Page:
Where an officer is dismissed at a fast-track hearing, based upon a conviction which is then subsequently overturned, a Police Appeals Tribunal ('PAT') will likely allow the misconduct appeal. In such circumstances, there has been no finding on the merits in misconduct proceedings to prevent the officer from facing a subsequent standard-track hearing. So said the Court of Appeal in CC Nottinghamshire v R (Gray) [2018] EWCA Civ 34.

The appeal concerned the application of the form of res judicata known as cause of action estoppel to two hotly contested sets of police disciplinary proceedings, against a backdrop of criminal proceedings - all in respect of the same events.

Facts

By way of brief summary, a police officer was accused of sexual assault and rape. He was convicted in the Crown Court. Unsurprisingly, he was then dismissed by his temporary Chief Constable in "fast track" misconduct proceedings. The ex-officer appealed his criminal conviction, with new evidence. The conviction was quashed, a retrial ordered. He was acquitted following retrial in the Crown Court.

The ex-officer then took the new evidence to the Police Appeals Tribunal, wanting his job back. The PAT allowed the appeal and the officer was reinstated. Importantly, the PAT had not been asked to, and did not, remit the case so that the misconduct allegations could be run again, on the basis of all the evidence, old and new.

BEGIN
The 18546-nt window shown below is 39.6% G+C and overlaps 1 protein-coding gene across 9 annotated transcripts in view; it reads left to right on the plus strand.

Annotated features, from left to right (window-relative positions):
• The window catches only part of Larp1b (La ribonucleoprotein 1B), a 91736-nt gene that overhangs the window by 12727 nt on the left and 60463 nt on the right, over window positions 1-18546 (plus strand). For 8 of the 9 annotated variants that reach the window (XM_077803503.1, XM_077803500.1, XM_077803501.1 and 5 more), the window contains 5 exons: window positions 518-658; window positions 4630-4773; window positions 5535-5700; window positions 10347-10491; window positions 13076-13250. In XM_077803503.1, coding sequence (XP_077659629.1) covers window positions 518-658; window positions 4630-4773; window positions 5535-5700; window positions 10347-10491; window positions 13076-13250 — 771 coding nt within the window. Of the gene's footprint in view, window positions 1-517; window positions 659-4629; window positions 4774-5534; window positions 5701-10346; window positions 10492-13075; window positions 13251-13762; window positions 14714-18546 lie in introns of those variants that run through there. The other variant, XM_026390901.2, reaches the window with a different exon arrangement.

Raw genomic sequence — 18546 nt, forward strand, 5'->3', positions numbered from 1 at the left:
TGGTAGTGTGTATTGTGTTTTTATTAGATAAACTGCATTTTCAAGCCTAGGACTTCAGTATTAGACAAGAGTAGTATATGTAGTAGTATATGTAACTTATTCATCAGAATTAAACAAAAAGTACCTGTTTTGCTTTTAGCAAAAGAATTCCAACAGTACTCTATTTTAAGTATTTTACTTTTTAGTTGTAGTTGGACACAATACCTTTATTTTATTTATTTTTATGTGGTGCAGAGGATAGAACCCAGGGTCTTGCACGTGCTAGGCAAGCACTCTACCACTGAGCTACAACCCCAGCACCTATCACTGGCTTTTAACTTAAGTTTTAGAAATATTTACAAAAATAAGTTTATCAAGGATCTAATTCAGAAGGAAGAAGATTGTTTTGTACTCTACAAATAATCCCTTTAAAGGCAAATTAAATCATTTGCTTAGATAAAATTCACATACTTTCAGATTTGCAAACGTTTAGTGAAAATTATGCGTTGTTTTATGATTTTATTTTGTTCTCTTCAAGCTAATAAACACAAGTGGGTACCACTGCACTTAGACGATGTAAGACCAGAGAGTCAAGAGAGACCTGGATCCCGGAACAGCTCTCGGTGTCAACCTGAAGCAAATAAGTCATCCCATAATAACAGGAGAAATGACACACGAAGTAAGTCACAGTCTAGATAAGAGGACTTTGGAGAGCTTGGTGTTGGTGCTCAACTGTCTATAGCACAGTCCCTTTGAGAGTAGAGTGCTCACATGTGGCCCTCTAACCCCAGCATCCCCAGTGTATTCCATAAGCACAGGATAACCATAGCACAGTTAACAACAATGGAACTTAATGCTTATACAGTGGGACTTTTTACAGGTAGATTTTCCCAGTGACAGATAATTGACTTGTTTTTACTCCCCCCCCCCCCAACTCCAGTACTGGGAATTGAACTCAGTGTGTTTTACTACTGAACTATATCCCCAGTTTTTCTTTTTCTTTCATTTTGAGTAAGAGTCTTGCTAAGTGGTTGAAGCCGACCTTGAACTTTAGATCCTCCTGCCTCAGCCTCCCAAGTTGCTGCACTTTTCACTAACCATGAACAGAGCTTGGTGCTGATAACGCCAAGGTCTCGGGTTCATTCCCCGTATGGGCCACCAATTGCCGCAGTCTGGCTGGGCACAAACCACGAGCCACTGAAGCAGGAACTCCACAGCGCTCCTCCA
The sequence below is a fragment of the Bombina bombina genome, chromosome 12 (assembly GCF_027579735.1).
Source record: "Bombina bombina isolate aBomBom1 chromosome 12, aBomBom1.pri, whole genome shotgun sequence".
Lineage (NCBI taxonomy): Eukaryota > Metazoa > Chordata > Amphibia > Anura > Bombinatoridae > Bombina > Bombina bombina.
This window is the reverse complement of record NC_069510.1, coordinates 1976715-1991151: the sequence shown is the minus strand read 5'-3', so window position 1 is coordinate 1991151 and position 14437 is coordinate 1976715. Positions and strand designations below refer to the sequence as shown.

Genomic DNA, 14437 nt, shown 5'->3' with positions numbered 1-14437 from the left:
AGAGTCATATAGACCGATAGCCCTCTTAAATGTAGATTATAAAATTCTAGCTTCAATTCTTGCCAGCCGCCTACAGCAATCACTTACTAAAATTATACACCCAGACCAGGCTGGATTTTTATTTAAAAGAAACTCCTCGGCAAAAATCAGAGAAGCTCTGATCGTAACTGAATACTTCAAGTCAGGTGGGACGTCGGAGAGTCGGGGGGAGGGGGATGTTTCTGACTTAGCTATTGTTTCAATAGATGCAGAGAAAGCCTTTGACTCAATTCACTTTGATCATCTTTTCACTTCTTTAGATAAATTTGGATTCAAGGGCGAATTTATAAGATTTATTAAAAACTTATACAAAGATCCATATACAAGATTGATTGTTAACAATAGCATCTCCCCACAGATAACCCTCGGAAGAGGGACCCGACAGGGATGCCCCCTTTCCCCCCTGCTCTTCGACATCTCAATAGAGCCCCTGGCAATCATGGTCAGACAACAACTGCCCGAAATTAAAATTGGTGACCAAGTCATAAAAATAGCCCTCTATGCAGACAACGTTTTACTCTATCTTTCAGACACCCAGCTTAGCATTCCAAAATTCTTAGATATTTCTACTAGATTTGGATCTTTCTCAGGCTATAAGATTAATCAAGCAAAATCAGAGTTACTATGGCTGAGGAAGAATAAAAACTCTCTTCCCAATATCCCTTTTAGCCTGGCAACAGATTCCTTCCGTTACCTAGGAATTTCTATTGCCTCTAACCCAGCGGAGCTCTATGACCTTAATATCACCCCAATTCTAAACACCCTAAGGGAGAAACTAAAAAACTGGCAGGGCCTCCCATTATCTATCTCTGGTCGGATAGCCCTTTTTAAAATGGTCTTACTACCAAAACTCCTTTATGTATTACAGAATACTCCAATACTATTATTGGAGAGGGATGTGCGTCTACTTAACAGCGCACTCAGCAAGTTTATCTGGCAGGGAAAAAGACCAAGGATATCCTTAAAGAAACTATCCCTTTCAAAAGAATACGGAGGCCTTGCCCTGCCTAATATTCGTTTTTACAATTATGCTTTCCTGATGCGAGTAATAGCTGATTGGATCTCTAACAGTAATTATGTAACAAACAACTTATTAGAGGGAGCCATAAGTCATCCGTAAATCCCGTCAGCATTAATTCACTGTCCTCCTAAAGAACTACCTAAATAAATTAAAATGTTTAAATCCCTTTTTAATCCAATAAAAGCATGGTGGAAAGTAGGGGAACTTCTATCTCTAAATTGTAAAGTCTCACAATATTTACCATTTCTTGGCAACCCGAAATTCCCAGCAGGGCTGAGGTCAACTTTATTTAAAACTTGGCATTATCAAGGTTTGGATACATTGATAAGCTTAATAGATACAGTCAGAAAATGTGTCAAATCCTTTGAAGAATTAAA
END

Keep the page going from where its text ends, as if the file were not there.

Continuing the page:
The appropriate authority then commenced new misconduct proceedings, heard by a panel in the ordinary way. The officer submitted that this was barred by the principle of res judicata and/or was an abuse of process. The panel rejected those submissions. The allegations were proved to the civil standard and the officer was dismissed again. A new PAT rejected his appeal.

The (again) ex-officer brought a claim in the Administrative Court, where he succeeded, on the basis that there had already been a final and binding decision on the merits of the misconduct allegations. 

Appeal

The idea that the officer could be reinstated and carry on in the modern police service, effectively on a technicality, having twice been dismissed for gross violations of the Standards of Professional Behaviour in respect of allegations of sexual assault and rape, might be thought unreal. But that was the consequence of the Administrative Court decision. The Chief Constable appealed to the Court of Appeal.

The Court of Appeal overturned the decision. A necessary element of cause of action estoppel, it held, had not been not satisfied. There had been no final decision on the merits. The first PAT had quashed the temporary Chief Constable's findings and outcome for good reason following the officer's acquittal on criminal charges because of fresh evidence. That was correct as far as it went. But the decision not to remit the case had not been based on an evaluation of the evidence as a whole. The appellant still had a case to answer for gross misconduct. There was nothing in principle that was wrong in holding the second misconduct proceedings to resolve the allegations: [76]-[77].